While Wade hasn't shown much power in the minors — he's hit 24 long balls in 986 at-bats — his plate discipline has remained exemplary: He's earned a free pass in 14.6 percent of his plate appearances, and gone down on strikes in 12.5 percent. A guy who reaches base at a .408 clip is bound to get a cup of coffee at some point, even for a Minnesota offense that scored plenty of runs in 2017.

Kevin Smith — SS, Toronto Blue Jays

MLB.com rank: 25 | BP rank: N/A | BA rank: N/A

"If the bat can improve, he has the chance to be an everyday shortstop at the next level, something the Blue Jays are banking on." —MLB.com

At Maryland, Smith was known best for his defense. He committed a total of 39 errors in three years as a starter, which isn't much when you get as many chances as a shortstop does. After two seasons of so-so offense in 2015 and 2016, he revamped his approach at the plate and hit the snot out of the ball in 2017, leading the team with a .552 slugging percentage in 194 at-bats.

The rest of his batting line — a .268 batting average and .323 on-base percentage — wasn't so great, which is why he dropped to the Jays in the fourth round of the draft last year. But he held his own as a 20-year-old in rookie ball, with a .271/.312/.466 slash line in 283 trips to the dish. And his defense is as dependable as ever, which may give him a role in Toronto down the road.

Right-hander Brian Shaffer throws the ball during Maryland baseball’s 2-1 win over Penn State on Apr. 14, 2017 at Bob “Turtle” Smith Stadium. (Matt Regan/The Diamondback)
Right-hander Brian Shaffer throws the ball during Maryland baseball’s 2-1 win over Penn State on Apr. 14, 2017 at Bob “Turtle” Smith Stadium. (Matt Regan/The Diamondback)

Brian Shaffer — RHP, Arizona Diamondbacks

MLB.com rank: 28 | BP rank: N/A | BA rank: N/A

"Shaffer was a starter for the better part of three years at Maryland, and with his size and pitchability, he should be able to continue in that role." —MLB.com

As a rookie Terp in 2015, Shaffer notched a mediocre 4.57 ERA in 16 appearances (11 starts). Beneath that, though, he had superb peripherals — over 61 innings, he fanned 52 hitters and gave free passes to just nine. Shaffer pitched up to his potential in 2016 and 2017: He spun a 2.63 ERA in 31 starts, with 184 strikeouts and 31 walks in 212 frames.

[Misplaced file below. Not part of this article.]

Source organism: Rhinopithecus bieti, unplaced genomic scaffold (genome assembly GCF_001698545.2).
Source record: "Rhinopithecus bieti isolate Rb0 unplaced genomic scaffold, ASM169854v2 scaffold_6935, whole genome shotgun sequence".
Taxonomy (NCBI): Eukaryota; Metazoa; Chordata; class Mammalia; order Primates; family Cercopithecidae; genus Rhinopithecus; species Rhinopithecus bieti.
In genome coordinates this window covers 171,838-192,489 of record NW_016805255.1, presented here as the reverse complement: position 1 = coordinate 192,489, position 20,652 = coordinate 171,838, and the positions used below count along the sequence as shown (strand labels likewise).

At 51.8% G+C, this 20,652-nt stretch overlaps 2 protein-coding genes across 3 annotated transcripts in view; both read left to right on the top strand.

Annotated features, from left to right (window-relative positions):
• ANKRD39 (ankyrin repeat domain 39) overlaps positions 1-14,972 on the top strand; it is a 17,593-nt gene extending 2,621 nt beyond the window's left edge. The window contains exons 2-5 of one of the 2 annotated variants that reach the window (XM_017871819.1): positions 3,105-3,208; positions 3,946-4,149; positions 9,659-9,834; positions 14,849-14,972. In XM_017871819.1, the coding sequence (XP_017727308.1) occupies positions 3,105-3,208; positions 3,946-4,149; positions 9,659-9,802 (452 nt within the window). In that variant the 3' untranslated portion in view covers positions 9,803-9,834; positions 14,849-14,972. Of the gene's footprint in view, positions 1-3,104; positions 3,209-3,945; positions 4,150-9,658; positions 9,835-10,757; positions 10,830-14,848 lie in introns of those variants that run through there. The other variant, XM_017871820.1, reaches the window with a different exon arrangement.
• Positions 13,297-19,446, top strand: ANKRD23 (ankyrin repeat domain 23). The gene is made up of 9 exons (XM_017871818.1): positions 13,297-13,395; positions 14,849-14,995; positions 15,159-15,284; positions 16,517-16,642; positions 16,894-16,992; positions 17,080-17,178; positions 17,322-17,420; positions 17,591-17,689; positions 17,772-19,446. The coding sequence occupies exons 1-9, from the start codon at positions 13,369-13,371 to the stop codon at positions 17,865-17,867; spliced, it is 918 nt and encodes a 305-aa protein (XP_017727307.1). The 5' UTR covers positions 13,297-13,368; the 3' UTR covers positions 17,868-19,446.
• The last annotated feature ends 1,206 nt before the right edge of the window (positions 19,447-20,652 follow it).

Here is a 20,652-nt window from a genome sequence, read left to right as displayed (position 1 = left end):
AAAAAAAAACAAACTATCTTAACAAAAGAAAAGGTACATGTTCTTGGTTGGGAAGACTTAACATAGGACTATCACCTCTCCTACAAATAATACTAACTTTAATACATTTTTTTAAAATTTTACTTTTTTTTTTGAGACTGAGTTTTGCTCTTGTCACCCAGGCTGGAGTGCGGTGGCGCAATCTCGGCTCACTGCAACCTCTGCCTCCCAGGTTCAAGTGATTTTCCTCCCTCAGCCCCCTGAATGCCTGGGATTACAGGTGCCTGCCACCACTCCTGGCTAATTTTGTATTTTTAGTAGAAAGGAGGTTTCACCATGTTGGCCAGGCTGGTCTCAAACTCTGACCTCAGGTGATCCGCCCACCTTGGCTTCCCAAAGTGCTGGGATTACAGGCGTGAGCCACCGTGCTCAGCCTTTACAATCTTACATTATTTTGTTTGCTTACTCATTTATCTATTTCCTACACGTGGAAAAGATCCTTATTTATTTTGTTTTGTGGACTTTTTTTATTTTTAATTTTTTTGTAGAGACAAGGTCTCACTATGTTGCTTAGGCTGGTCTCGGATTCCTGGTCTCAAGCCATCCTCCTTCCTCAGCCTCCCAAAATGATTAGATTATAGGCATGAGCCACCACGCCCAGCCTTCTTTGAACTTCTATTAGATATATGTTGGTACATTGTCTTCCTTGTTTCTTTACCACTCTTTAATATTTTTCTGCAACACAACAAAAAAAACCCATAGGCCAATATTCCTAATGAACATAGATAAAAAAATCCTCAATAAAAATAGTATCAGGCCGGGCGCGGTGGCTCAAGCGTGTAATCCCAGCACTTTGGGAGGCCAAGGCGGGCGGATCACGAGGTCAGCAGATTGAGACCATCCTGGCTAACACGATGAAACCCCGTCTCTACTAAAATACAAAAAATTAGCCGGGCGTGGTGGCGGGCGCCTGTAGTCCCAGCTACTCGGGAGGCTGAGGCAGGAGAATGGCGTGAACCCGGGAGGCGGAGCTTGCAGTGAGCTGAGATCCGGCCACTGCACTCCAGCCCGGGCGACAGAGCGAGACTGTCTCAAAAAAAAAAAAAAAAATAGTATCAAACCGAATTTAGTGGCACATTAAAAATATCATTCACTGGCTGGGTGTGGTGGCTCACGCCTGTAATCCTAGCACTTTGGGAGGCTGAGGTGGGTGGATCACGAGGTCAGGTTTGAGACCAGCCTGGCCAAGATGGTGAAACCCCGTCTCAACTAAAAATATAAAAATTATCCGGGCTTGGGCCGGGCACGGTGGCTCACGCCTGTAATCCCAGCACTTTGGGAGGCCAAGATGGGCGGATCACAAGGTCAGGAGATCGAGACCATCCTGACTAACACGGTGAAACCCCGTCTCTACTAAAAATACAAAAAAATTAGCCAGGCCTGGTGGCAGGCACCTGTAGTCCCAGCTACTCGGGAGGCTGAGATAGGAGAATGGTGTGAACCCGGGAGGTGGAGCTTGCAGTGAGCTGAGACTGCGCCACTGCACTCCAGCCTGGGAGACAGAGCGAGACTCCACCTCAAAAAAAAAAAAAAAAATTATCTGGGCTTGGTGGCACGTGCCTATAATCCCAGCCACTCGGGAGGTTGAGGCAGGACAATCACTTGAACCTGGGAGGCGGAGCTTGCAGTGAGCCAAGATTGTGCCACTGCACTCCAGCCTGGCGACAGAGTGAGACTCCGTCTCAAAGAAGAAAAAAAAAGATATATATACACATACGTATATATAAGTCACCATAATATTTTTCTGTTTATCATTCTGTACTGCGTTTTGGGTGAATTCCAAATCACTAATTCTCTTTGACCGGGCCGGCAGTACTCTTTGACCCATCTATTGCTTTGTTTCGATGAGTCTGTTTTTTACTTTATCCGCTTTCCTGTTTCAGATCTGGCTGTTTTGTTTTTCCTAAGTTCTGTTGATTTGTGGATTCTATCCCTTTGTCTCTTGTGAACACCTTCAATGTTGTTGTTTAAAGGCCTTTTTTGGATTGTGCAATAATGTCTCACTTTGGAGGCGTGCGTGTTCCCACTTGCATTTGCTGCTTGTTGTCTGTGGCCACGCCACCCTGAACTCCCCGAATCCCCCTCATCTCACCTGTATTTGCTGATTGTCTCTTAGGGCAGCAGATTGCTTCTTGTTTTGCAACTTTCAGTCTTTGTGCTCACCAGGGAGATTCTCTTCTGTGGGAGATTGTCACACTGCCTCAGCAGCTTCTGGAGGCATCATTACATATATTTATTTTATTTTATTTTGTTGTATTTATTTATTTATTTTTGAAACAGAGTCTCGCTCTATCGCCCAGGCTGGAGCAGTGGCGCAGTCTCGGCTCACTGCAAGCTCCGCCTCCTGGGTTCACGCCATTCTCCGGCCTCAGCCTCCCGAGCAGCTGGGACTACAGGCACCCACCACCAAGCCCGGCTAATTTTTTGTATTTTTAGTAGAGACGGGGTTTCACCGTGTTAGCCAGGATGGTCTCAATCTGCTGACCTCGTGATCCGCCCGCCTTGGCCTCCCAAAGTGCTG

Like Shawaryn, Shaffer wasn't a top pick in the draft; the Diamondbacks snagged him in the sixth round. And like Shawaryn, Shaffer has excelled in the minors — he had a 3.43 ERA and a 21:1 K:BB ratio in 21 innings of Low-A ball last year. Arizona's rotation is pretty stacked right now, and Shaffer still needs some more seasoning, but if he keeps this up, he'll get the call in a year or two.

Andrew Bechtold — 3B, Minnesota Twins

MLB.com rank: 29 | BP rank: N/A | BA rank: N/A

"Defensively, Bechtold has the chance to stick at third long-term. … That, with his offensive upside, points to the ceiling of a big league regular at the hot corner." —MLB.com

In 2016 — his one full season as a Terp — Bechtold struggled at the plate, hitting .218 with a .581 OPS over 165 at-bats. But he transferred to the NJCAA's Chipola College for 2017, and the move served him well: He nearly doubled his batting average to .419, with a .532 on-base percentage and .676 slugging percentage to boot. The strength of that one campaign convinced the Twins to pick him in the fifth round of the draft last year.

Bechtold's limited experience on the farm has been promising: Over 175 plate appearances in rookie ball, he hit .299 with a .406 on-base percentage. And he's still just 21, so he has time to grow. His power is limited, but if he can continue to draw walks — something he even managed to do with Maryland — he'll help his teams score runs, which could eventually punch his ticket to the show for Minnesota.

*BP puts the Nos. 11-20 prospects in one big group.